Bowing to demands from the State Senate majority leader, John J. Flanagan, a Republican who is not disposed to be helpful to a mayor who has openly worked to flip control of the chamber to the Democrats, the mayor and his allies in the Democrat-dominated Assembly agreed to disclose more information about city school districts’ spending and to accept a change to the oversight structure for more than half the city’s charter schools.

A one-year extension, with few or no caveats, had seemed all but cemented when lawmakers went to bed on Thursday evening. But the morning found Mr. Flanagan pushing for the funding transparency requirement, followed by the charter-school provision in the afternoon. It would effectively create a parallel system of charter schools within the city, allowing “high-performing charter schools in good standing” to switch to join the State University of New York umbrella or the Board of Regents of the State Educational Department.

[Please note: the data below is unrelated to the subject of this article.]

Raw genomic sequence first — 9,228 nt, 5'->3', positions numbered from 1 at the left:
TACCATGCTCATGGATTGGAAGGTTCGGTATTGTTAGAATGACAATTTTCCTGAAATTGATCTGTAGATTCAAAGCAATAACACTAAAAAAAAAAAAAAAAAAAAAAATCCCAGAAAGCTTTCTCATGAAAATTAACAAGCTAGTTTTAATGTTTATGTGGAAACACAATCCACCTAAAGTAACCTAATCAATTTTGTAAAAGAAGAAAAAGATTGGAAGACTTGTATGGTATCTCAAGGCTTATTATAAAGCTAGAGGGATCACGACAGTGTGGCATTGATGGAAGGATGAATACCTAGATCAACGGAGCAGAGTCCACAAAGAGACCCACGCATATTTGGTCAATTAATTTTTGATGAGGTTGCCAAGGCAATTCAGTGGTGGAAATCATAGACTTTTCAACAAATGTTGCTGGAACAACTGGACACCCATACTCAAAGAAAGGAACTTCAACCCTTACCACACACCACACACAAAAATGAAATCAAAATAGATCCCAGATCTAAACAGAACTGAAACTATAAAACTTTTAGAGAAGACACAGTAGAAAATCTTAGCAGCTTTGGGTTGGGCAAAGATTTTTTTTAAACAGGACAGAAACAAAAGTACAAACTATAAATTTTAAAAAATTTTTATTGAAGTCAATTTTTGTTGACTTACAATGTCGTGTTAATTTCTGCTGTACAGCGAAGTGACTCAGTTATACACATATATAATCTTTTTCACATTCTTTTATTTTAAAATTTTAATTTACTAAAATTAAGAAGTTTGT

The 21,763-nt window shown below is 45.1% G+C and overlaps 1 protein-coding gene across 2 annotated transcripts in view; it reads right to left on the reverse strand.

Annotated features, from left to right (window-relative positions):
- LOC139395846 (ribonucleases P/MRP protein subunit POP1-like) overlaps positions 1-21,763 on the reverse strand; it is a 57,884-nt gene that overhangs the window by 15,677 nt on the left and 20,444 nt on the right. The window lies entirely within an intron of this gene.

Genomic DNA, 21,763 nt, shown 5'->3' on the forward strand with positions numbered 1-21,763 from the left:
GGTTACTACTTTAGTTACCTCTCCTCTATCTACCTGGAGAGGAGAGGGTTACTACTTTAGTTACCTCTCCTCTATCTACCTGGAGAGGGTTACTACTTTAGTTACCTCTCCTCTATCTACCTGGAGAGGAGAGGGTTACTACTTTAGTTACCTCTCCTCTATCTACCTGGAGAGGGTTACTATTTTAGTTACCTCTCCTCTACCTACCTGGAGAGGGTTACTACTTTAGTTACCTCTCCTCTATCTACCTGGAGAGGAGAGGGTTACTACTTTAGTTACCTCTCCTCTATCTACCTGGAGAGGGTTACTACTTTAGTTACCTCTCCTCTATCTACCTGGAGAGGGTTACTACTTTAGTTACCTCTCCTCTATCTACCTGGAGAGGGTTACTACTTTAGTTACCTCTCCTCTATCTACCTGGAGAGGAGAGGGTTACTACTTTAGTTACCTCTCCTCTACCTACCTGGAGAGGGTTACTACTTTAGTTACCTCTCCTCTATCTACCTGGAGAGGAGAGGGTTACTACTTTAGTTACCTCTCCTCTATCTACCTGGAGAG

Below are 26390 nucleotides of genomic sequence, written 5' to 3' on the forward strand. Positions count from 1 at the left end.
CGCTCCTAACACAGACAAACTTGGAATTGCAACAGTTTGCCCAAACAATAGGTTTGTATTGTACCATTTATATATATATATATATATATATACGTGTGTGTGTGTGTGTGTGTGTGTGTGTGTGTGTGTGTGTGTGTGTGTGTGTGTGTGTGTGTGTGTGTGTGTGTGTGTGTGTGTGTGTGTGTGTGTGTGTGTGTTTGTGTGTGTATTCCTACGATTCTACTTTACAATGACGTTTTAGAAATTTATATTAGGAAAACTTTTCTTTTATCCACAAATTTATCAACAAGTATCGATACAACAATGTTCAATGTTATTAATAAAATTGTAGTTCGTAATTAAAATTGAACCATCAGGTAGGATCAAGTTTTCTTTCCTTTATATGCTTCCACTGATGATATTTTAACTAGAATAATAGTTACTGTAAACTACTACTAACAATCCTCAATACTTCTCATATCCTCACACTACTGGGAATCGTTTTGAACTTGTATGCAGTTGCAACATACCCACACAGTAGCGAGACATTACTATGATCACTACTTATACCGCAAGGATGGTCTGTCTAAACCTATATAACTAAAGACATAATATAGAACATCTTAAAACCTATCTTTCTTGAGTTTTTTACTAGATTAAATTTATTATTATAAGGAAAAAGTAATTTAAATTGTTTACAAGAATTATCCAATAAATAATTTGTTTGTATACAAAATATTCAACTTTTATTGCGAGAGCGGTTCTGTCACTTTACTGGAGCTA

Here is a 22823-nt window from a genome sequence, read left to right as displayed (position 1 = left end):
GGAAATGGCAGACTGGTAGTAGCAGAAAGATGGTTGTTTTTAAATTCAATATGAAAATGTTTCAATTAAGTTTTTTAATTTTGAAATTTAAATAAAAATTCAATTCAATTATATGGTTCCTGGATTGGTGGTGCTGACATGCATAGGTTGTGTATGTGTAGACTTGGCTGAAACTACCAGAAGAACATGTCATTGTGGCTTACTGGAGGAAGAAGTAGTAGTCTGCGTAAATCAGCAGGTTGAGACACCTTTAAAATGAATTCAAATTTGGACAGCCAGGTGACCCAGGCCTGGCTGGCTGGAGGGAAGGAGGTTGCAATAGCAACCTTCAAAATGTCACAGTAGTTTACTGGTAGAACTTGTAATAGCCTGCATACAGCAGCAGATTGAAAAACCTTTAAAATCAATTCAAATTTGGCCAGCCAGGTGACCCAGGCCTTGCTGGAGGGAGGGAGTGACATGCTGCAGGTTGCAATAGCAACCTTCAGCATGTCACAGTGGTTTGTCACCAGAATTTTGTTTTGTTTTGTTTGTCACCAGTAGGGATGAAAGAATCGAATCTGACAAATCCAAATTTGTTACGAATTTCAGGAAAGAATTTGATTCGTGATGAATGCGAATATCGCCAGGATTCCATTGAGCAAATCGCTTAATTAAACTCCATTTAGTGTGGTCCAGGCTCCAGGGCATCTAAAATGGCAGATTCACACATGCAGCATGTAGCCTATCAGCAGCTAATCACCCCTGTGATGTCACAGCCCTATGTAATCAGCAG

More - italics mine:

There was concern within City Hall that the charter school provision would significantly change how such schools in the city run.

Charter schools can be authorized by three agencies — the State Education Department, the city’s Education Department and SUNY — but all operate according to the same state law. Although the announcement of the agreement did not offer details, the Senate’s proposal would exempt SUNY schools from the usual state standards and free to set their own rules, two officials with direct knowledge of the negotiations said.

There are 111 charters authorized by SUNY in the city. Another 55 are authorized by the city’s Education Department, and 39 by the state department.

Going to repeat the italicized part from above:

Although the announcement of the agreement did not offer details, the Senate’s proposal would exempt SUNY schools from the usual state standards and free to set their own rules, two officials with direct knowledge of the negotiations said.

Wheee - let's all switch to charter-friendly SUNY, where we can set our own rules and be free from the usual state standards!!!

Quite a midnight passage.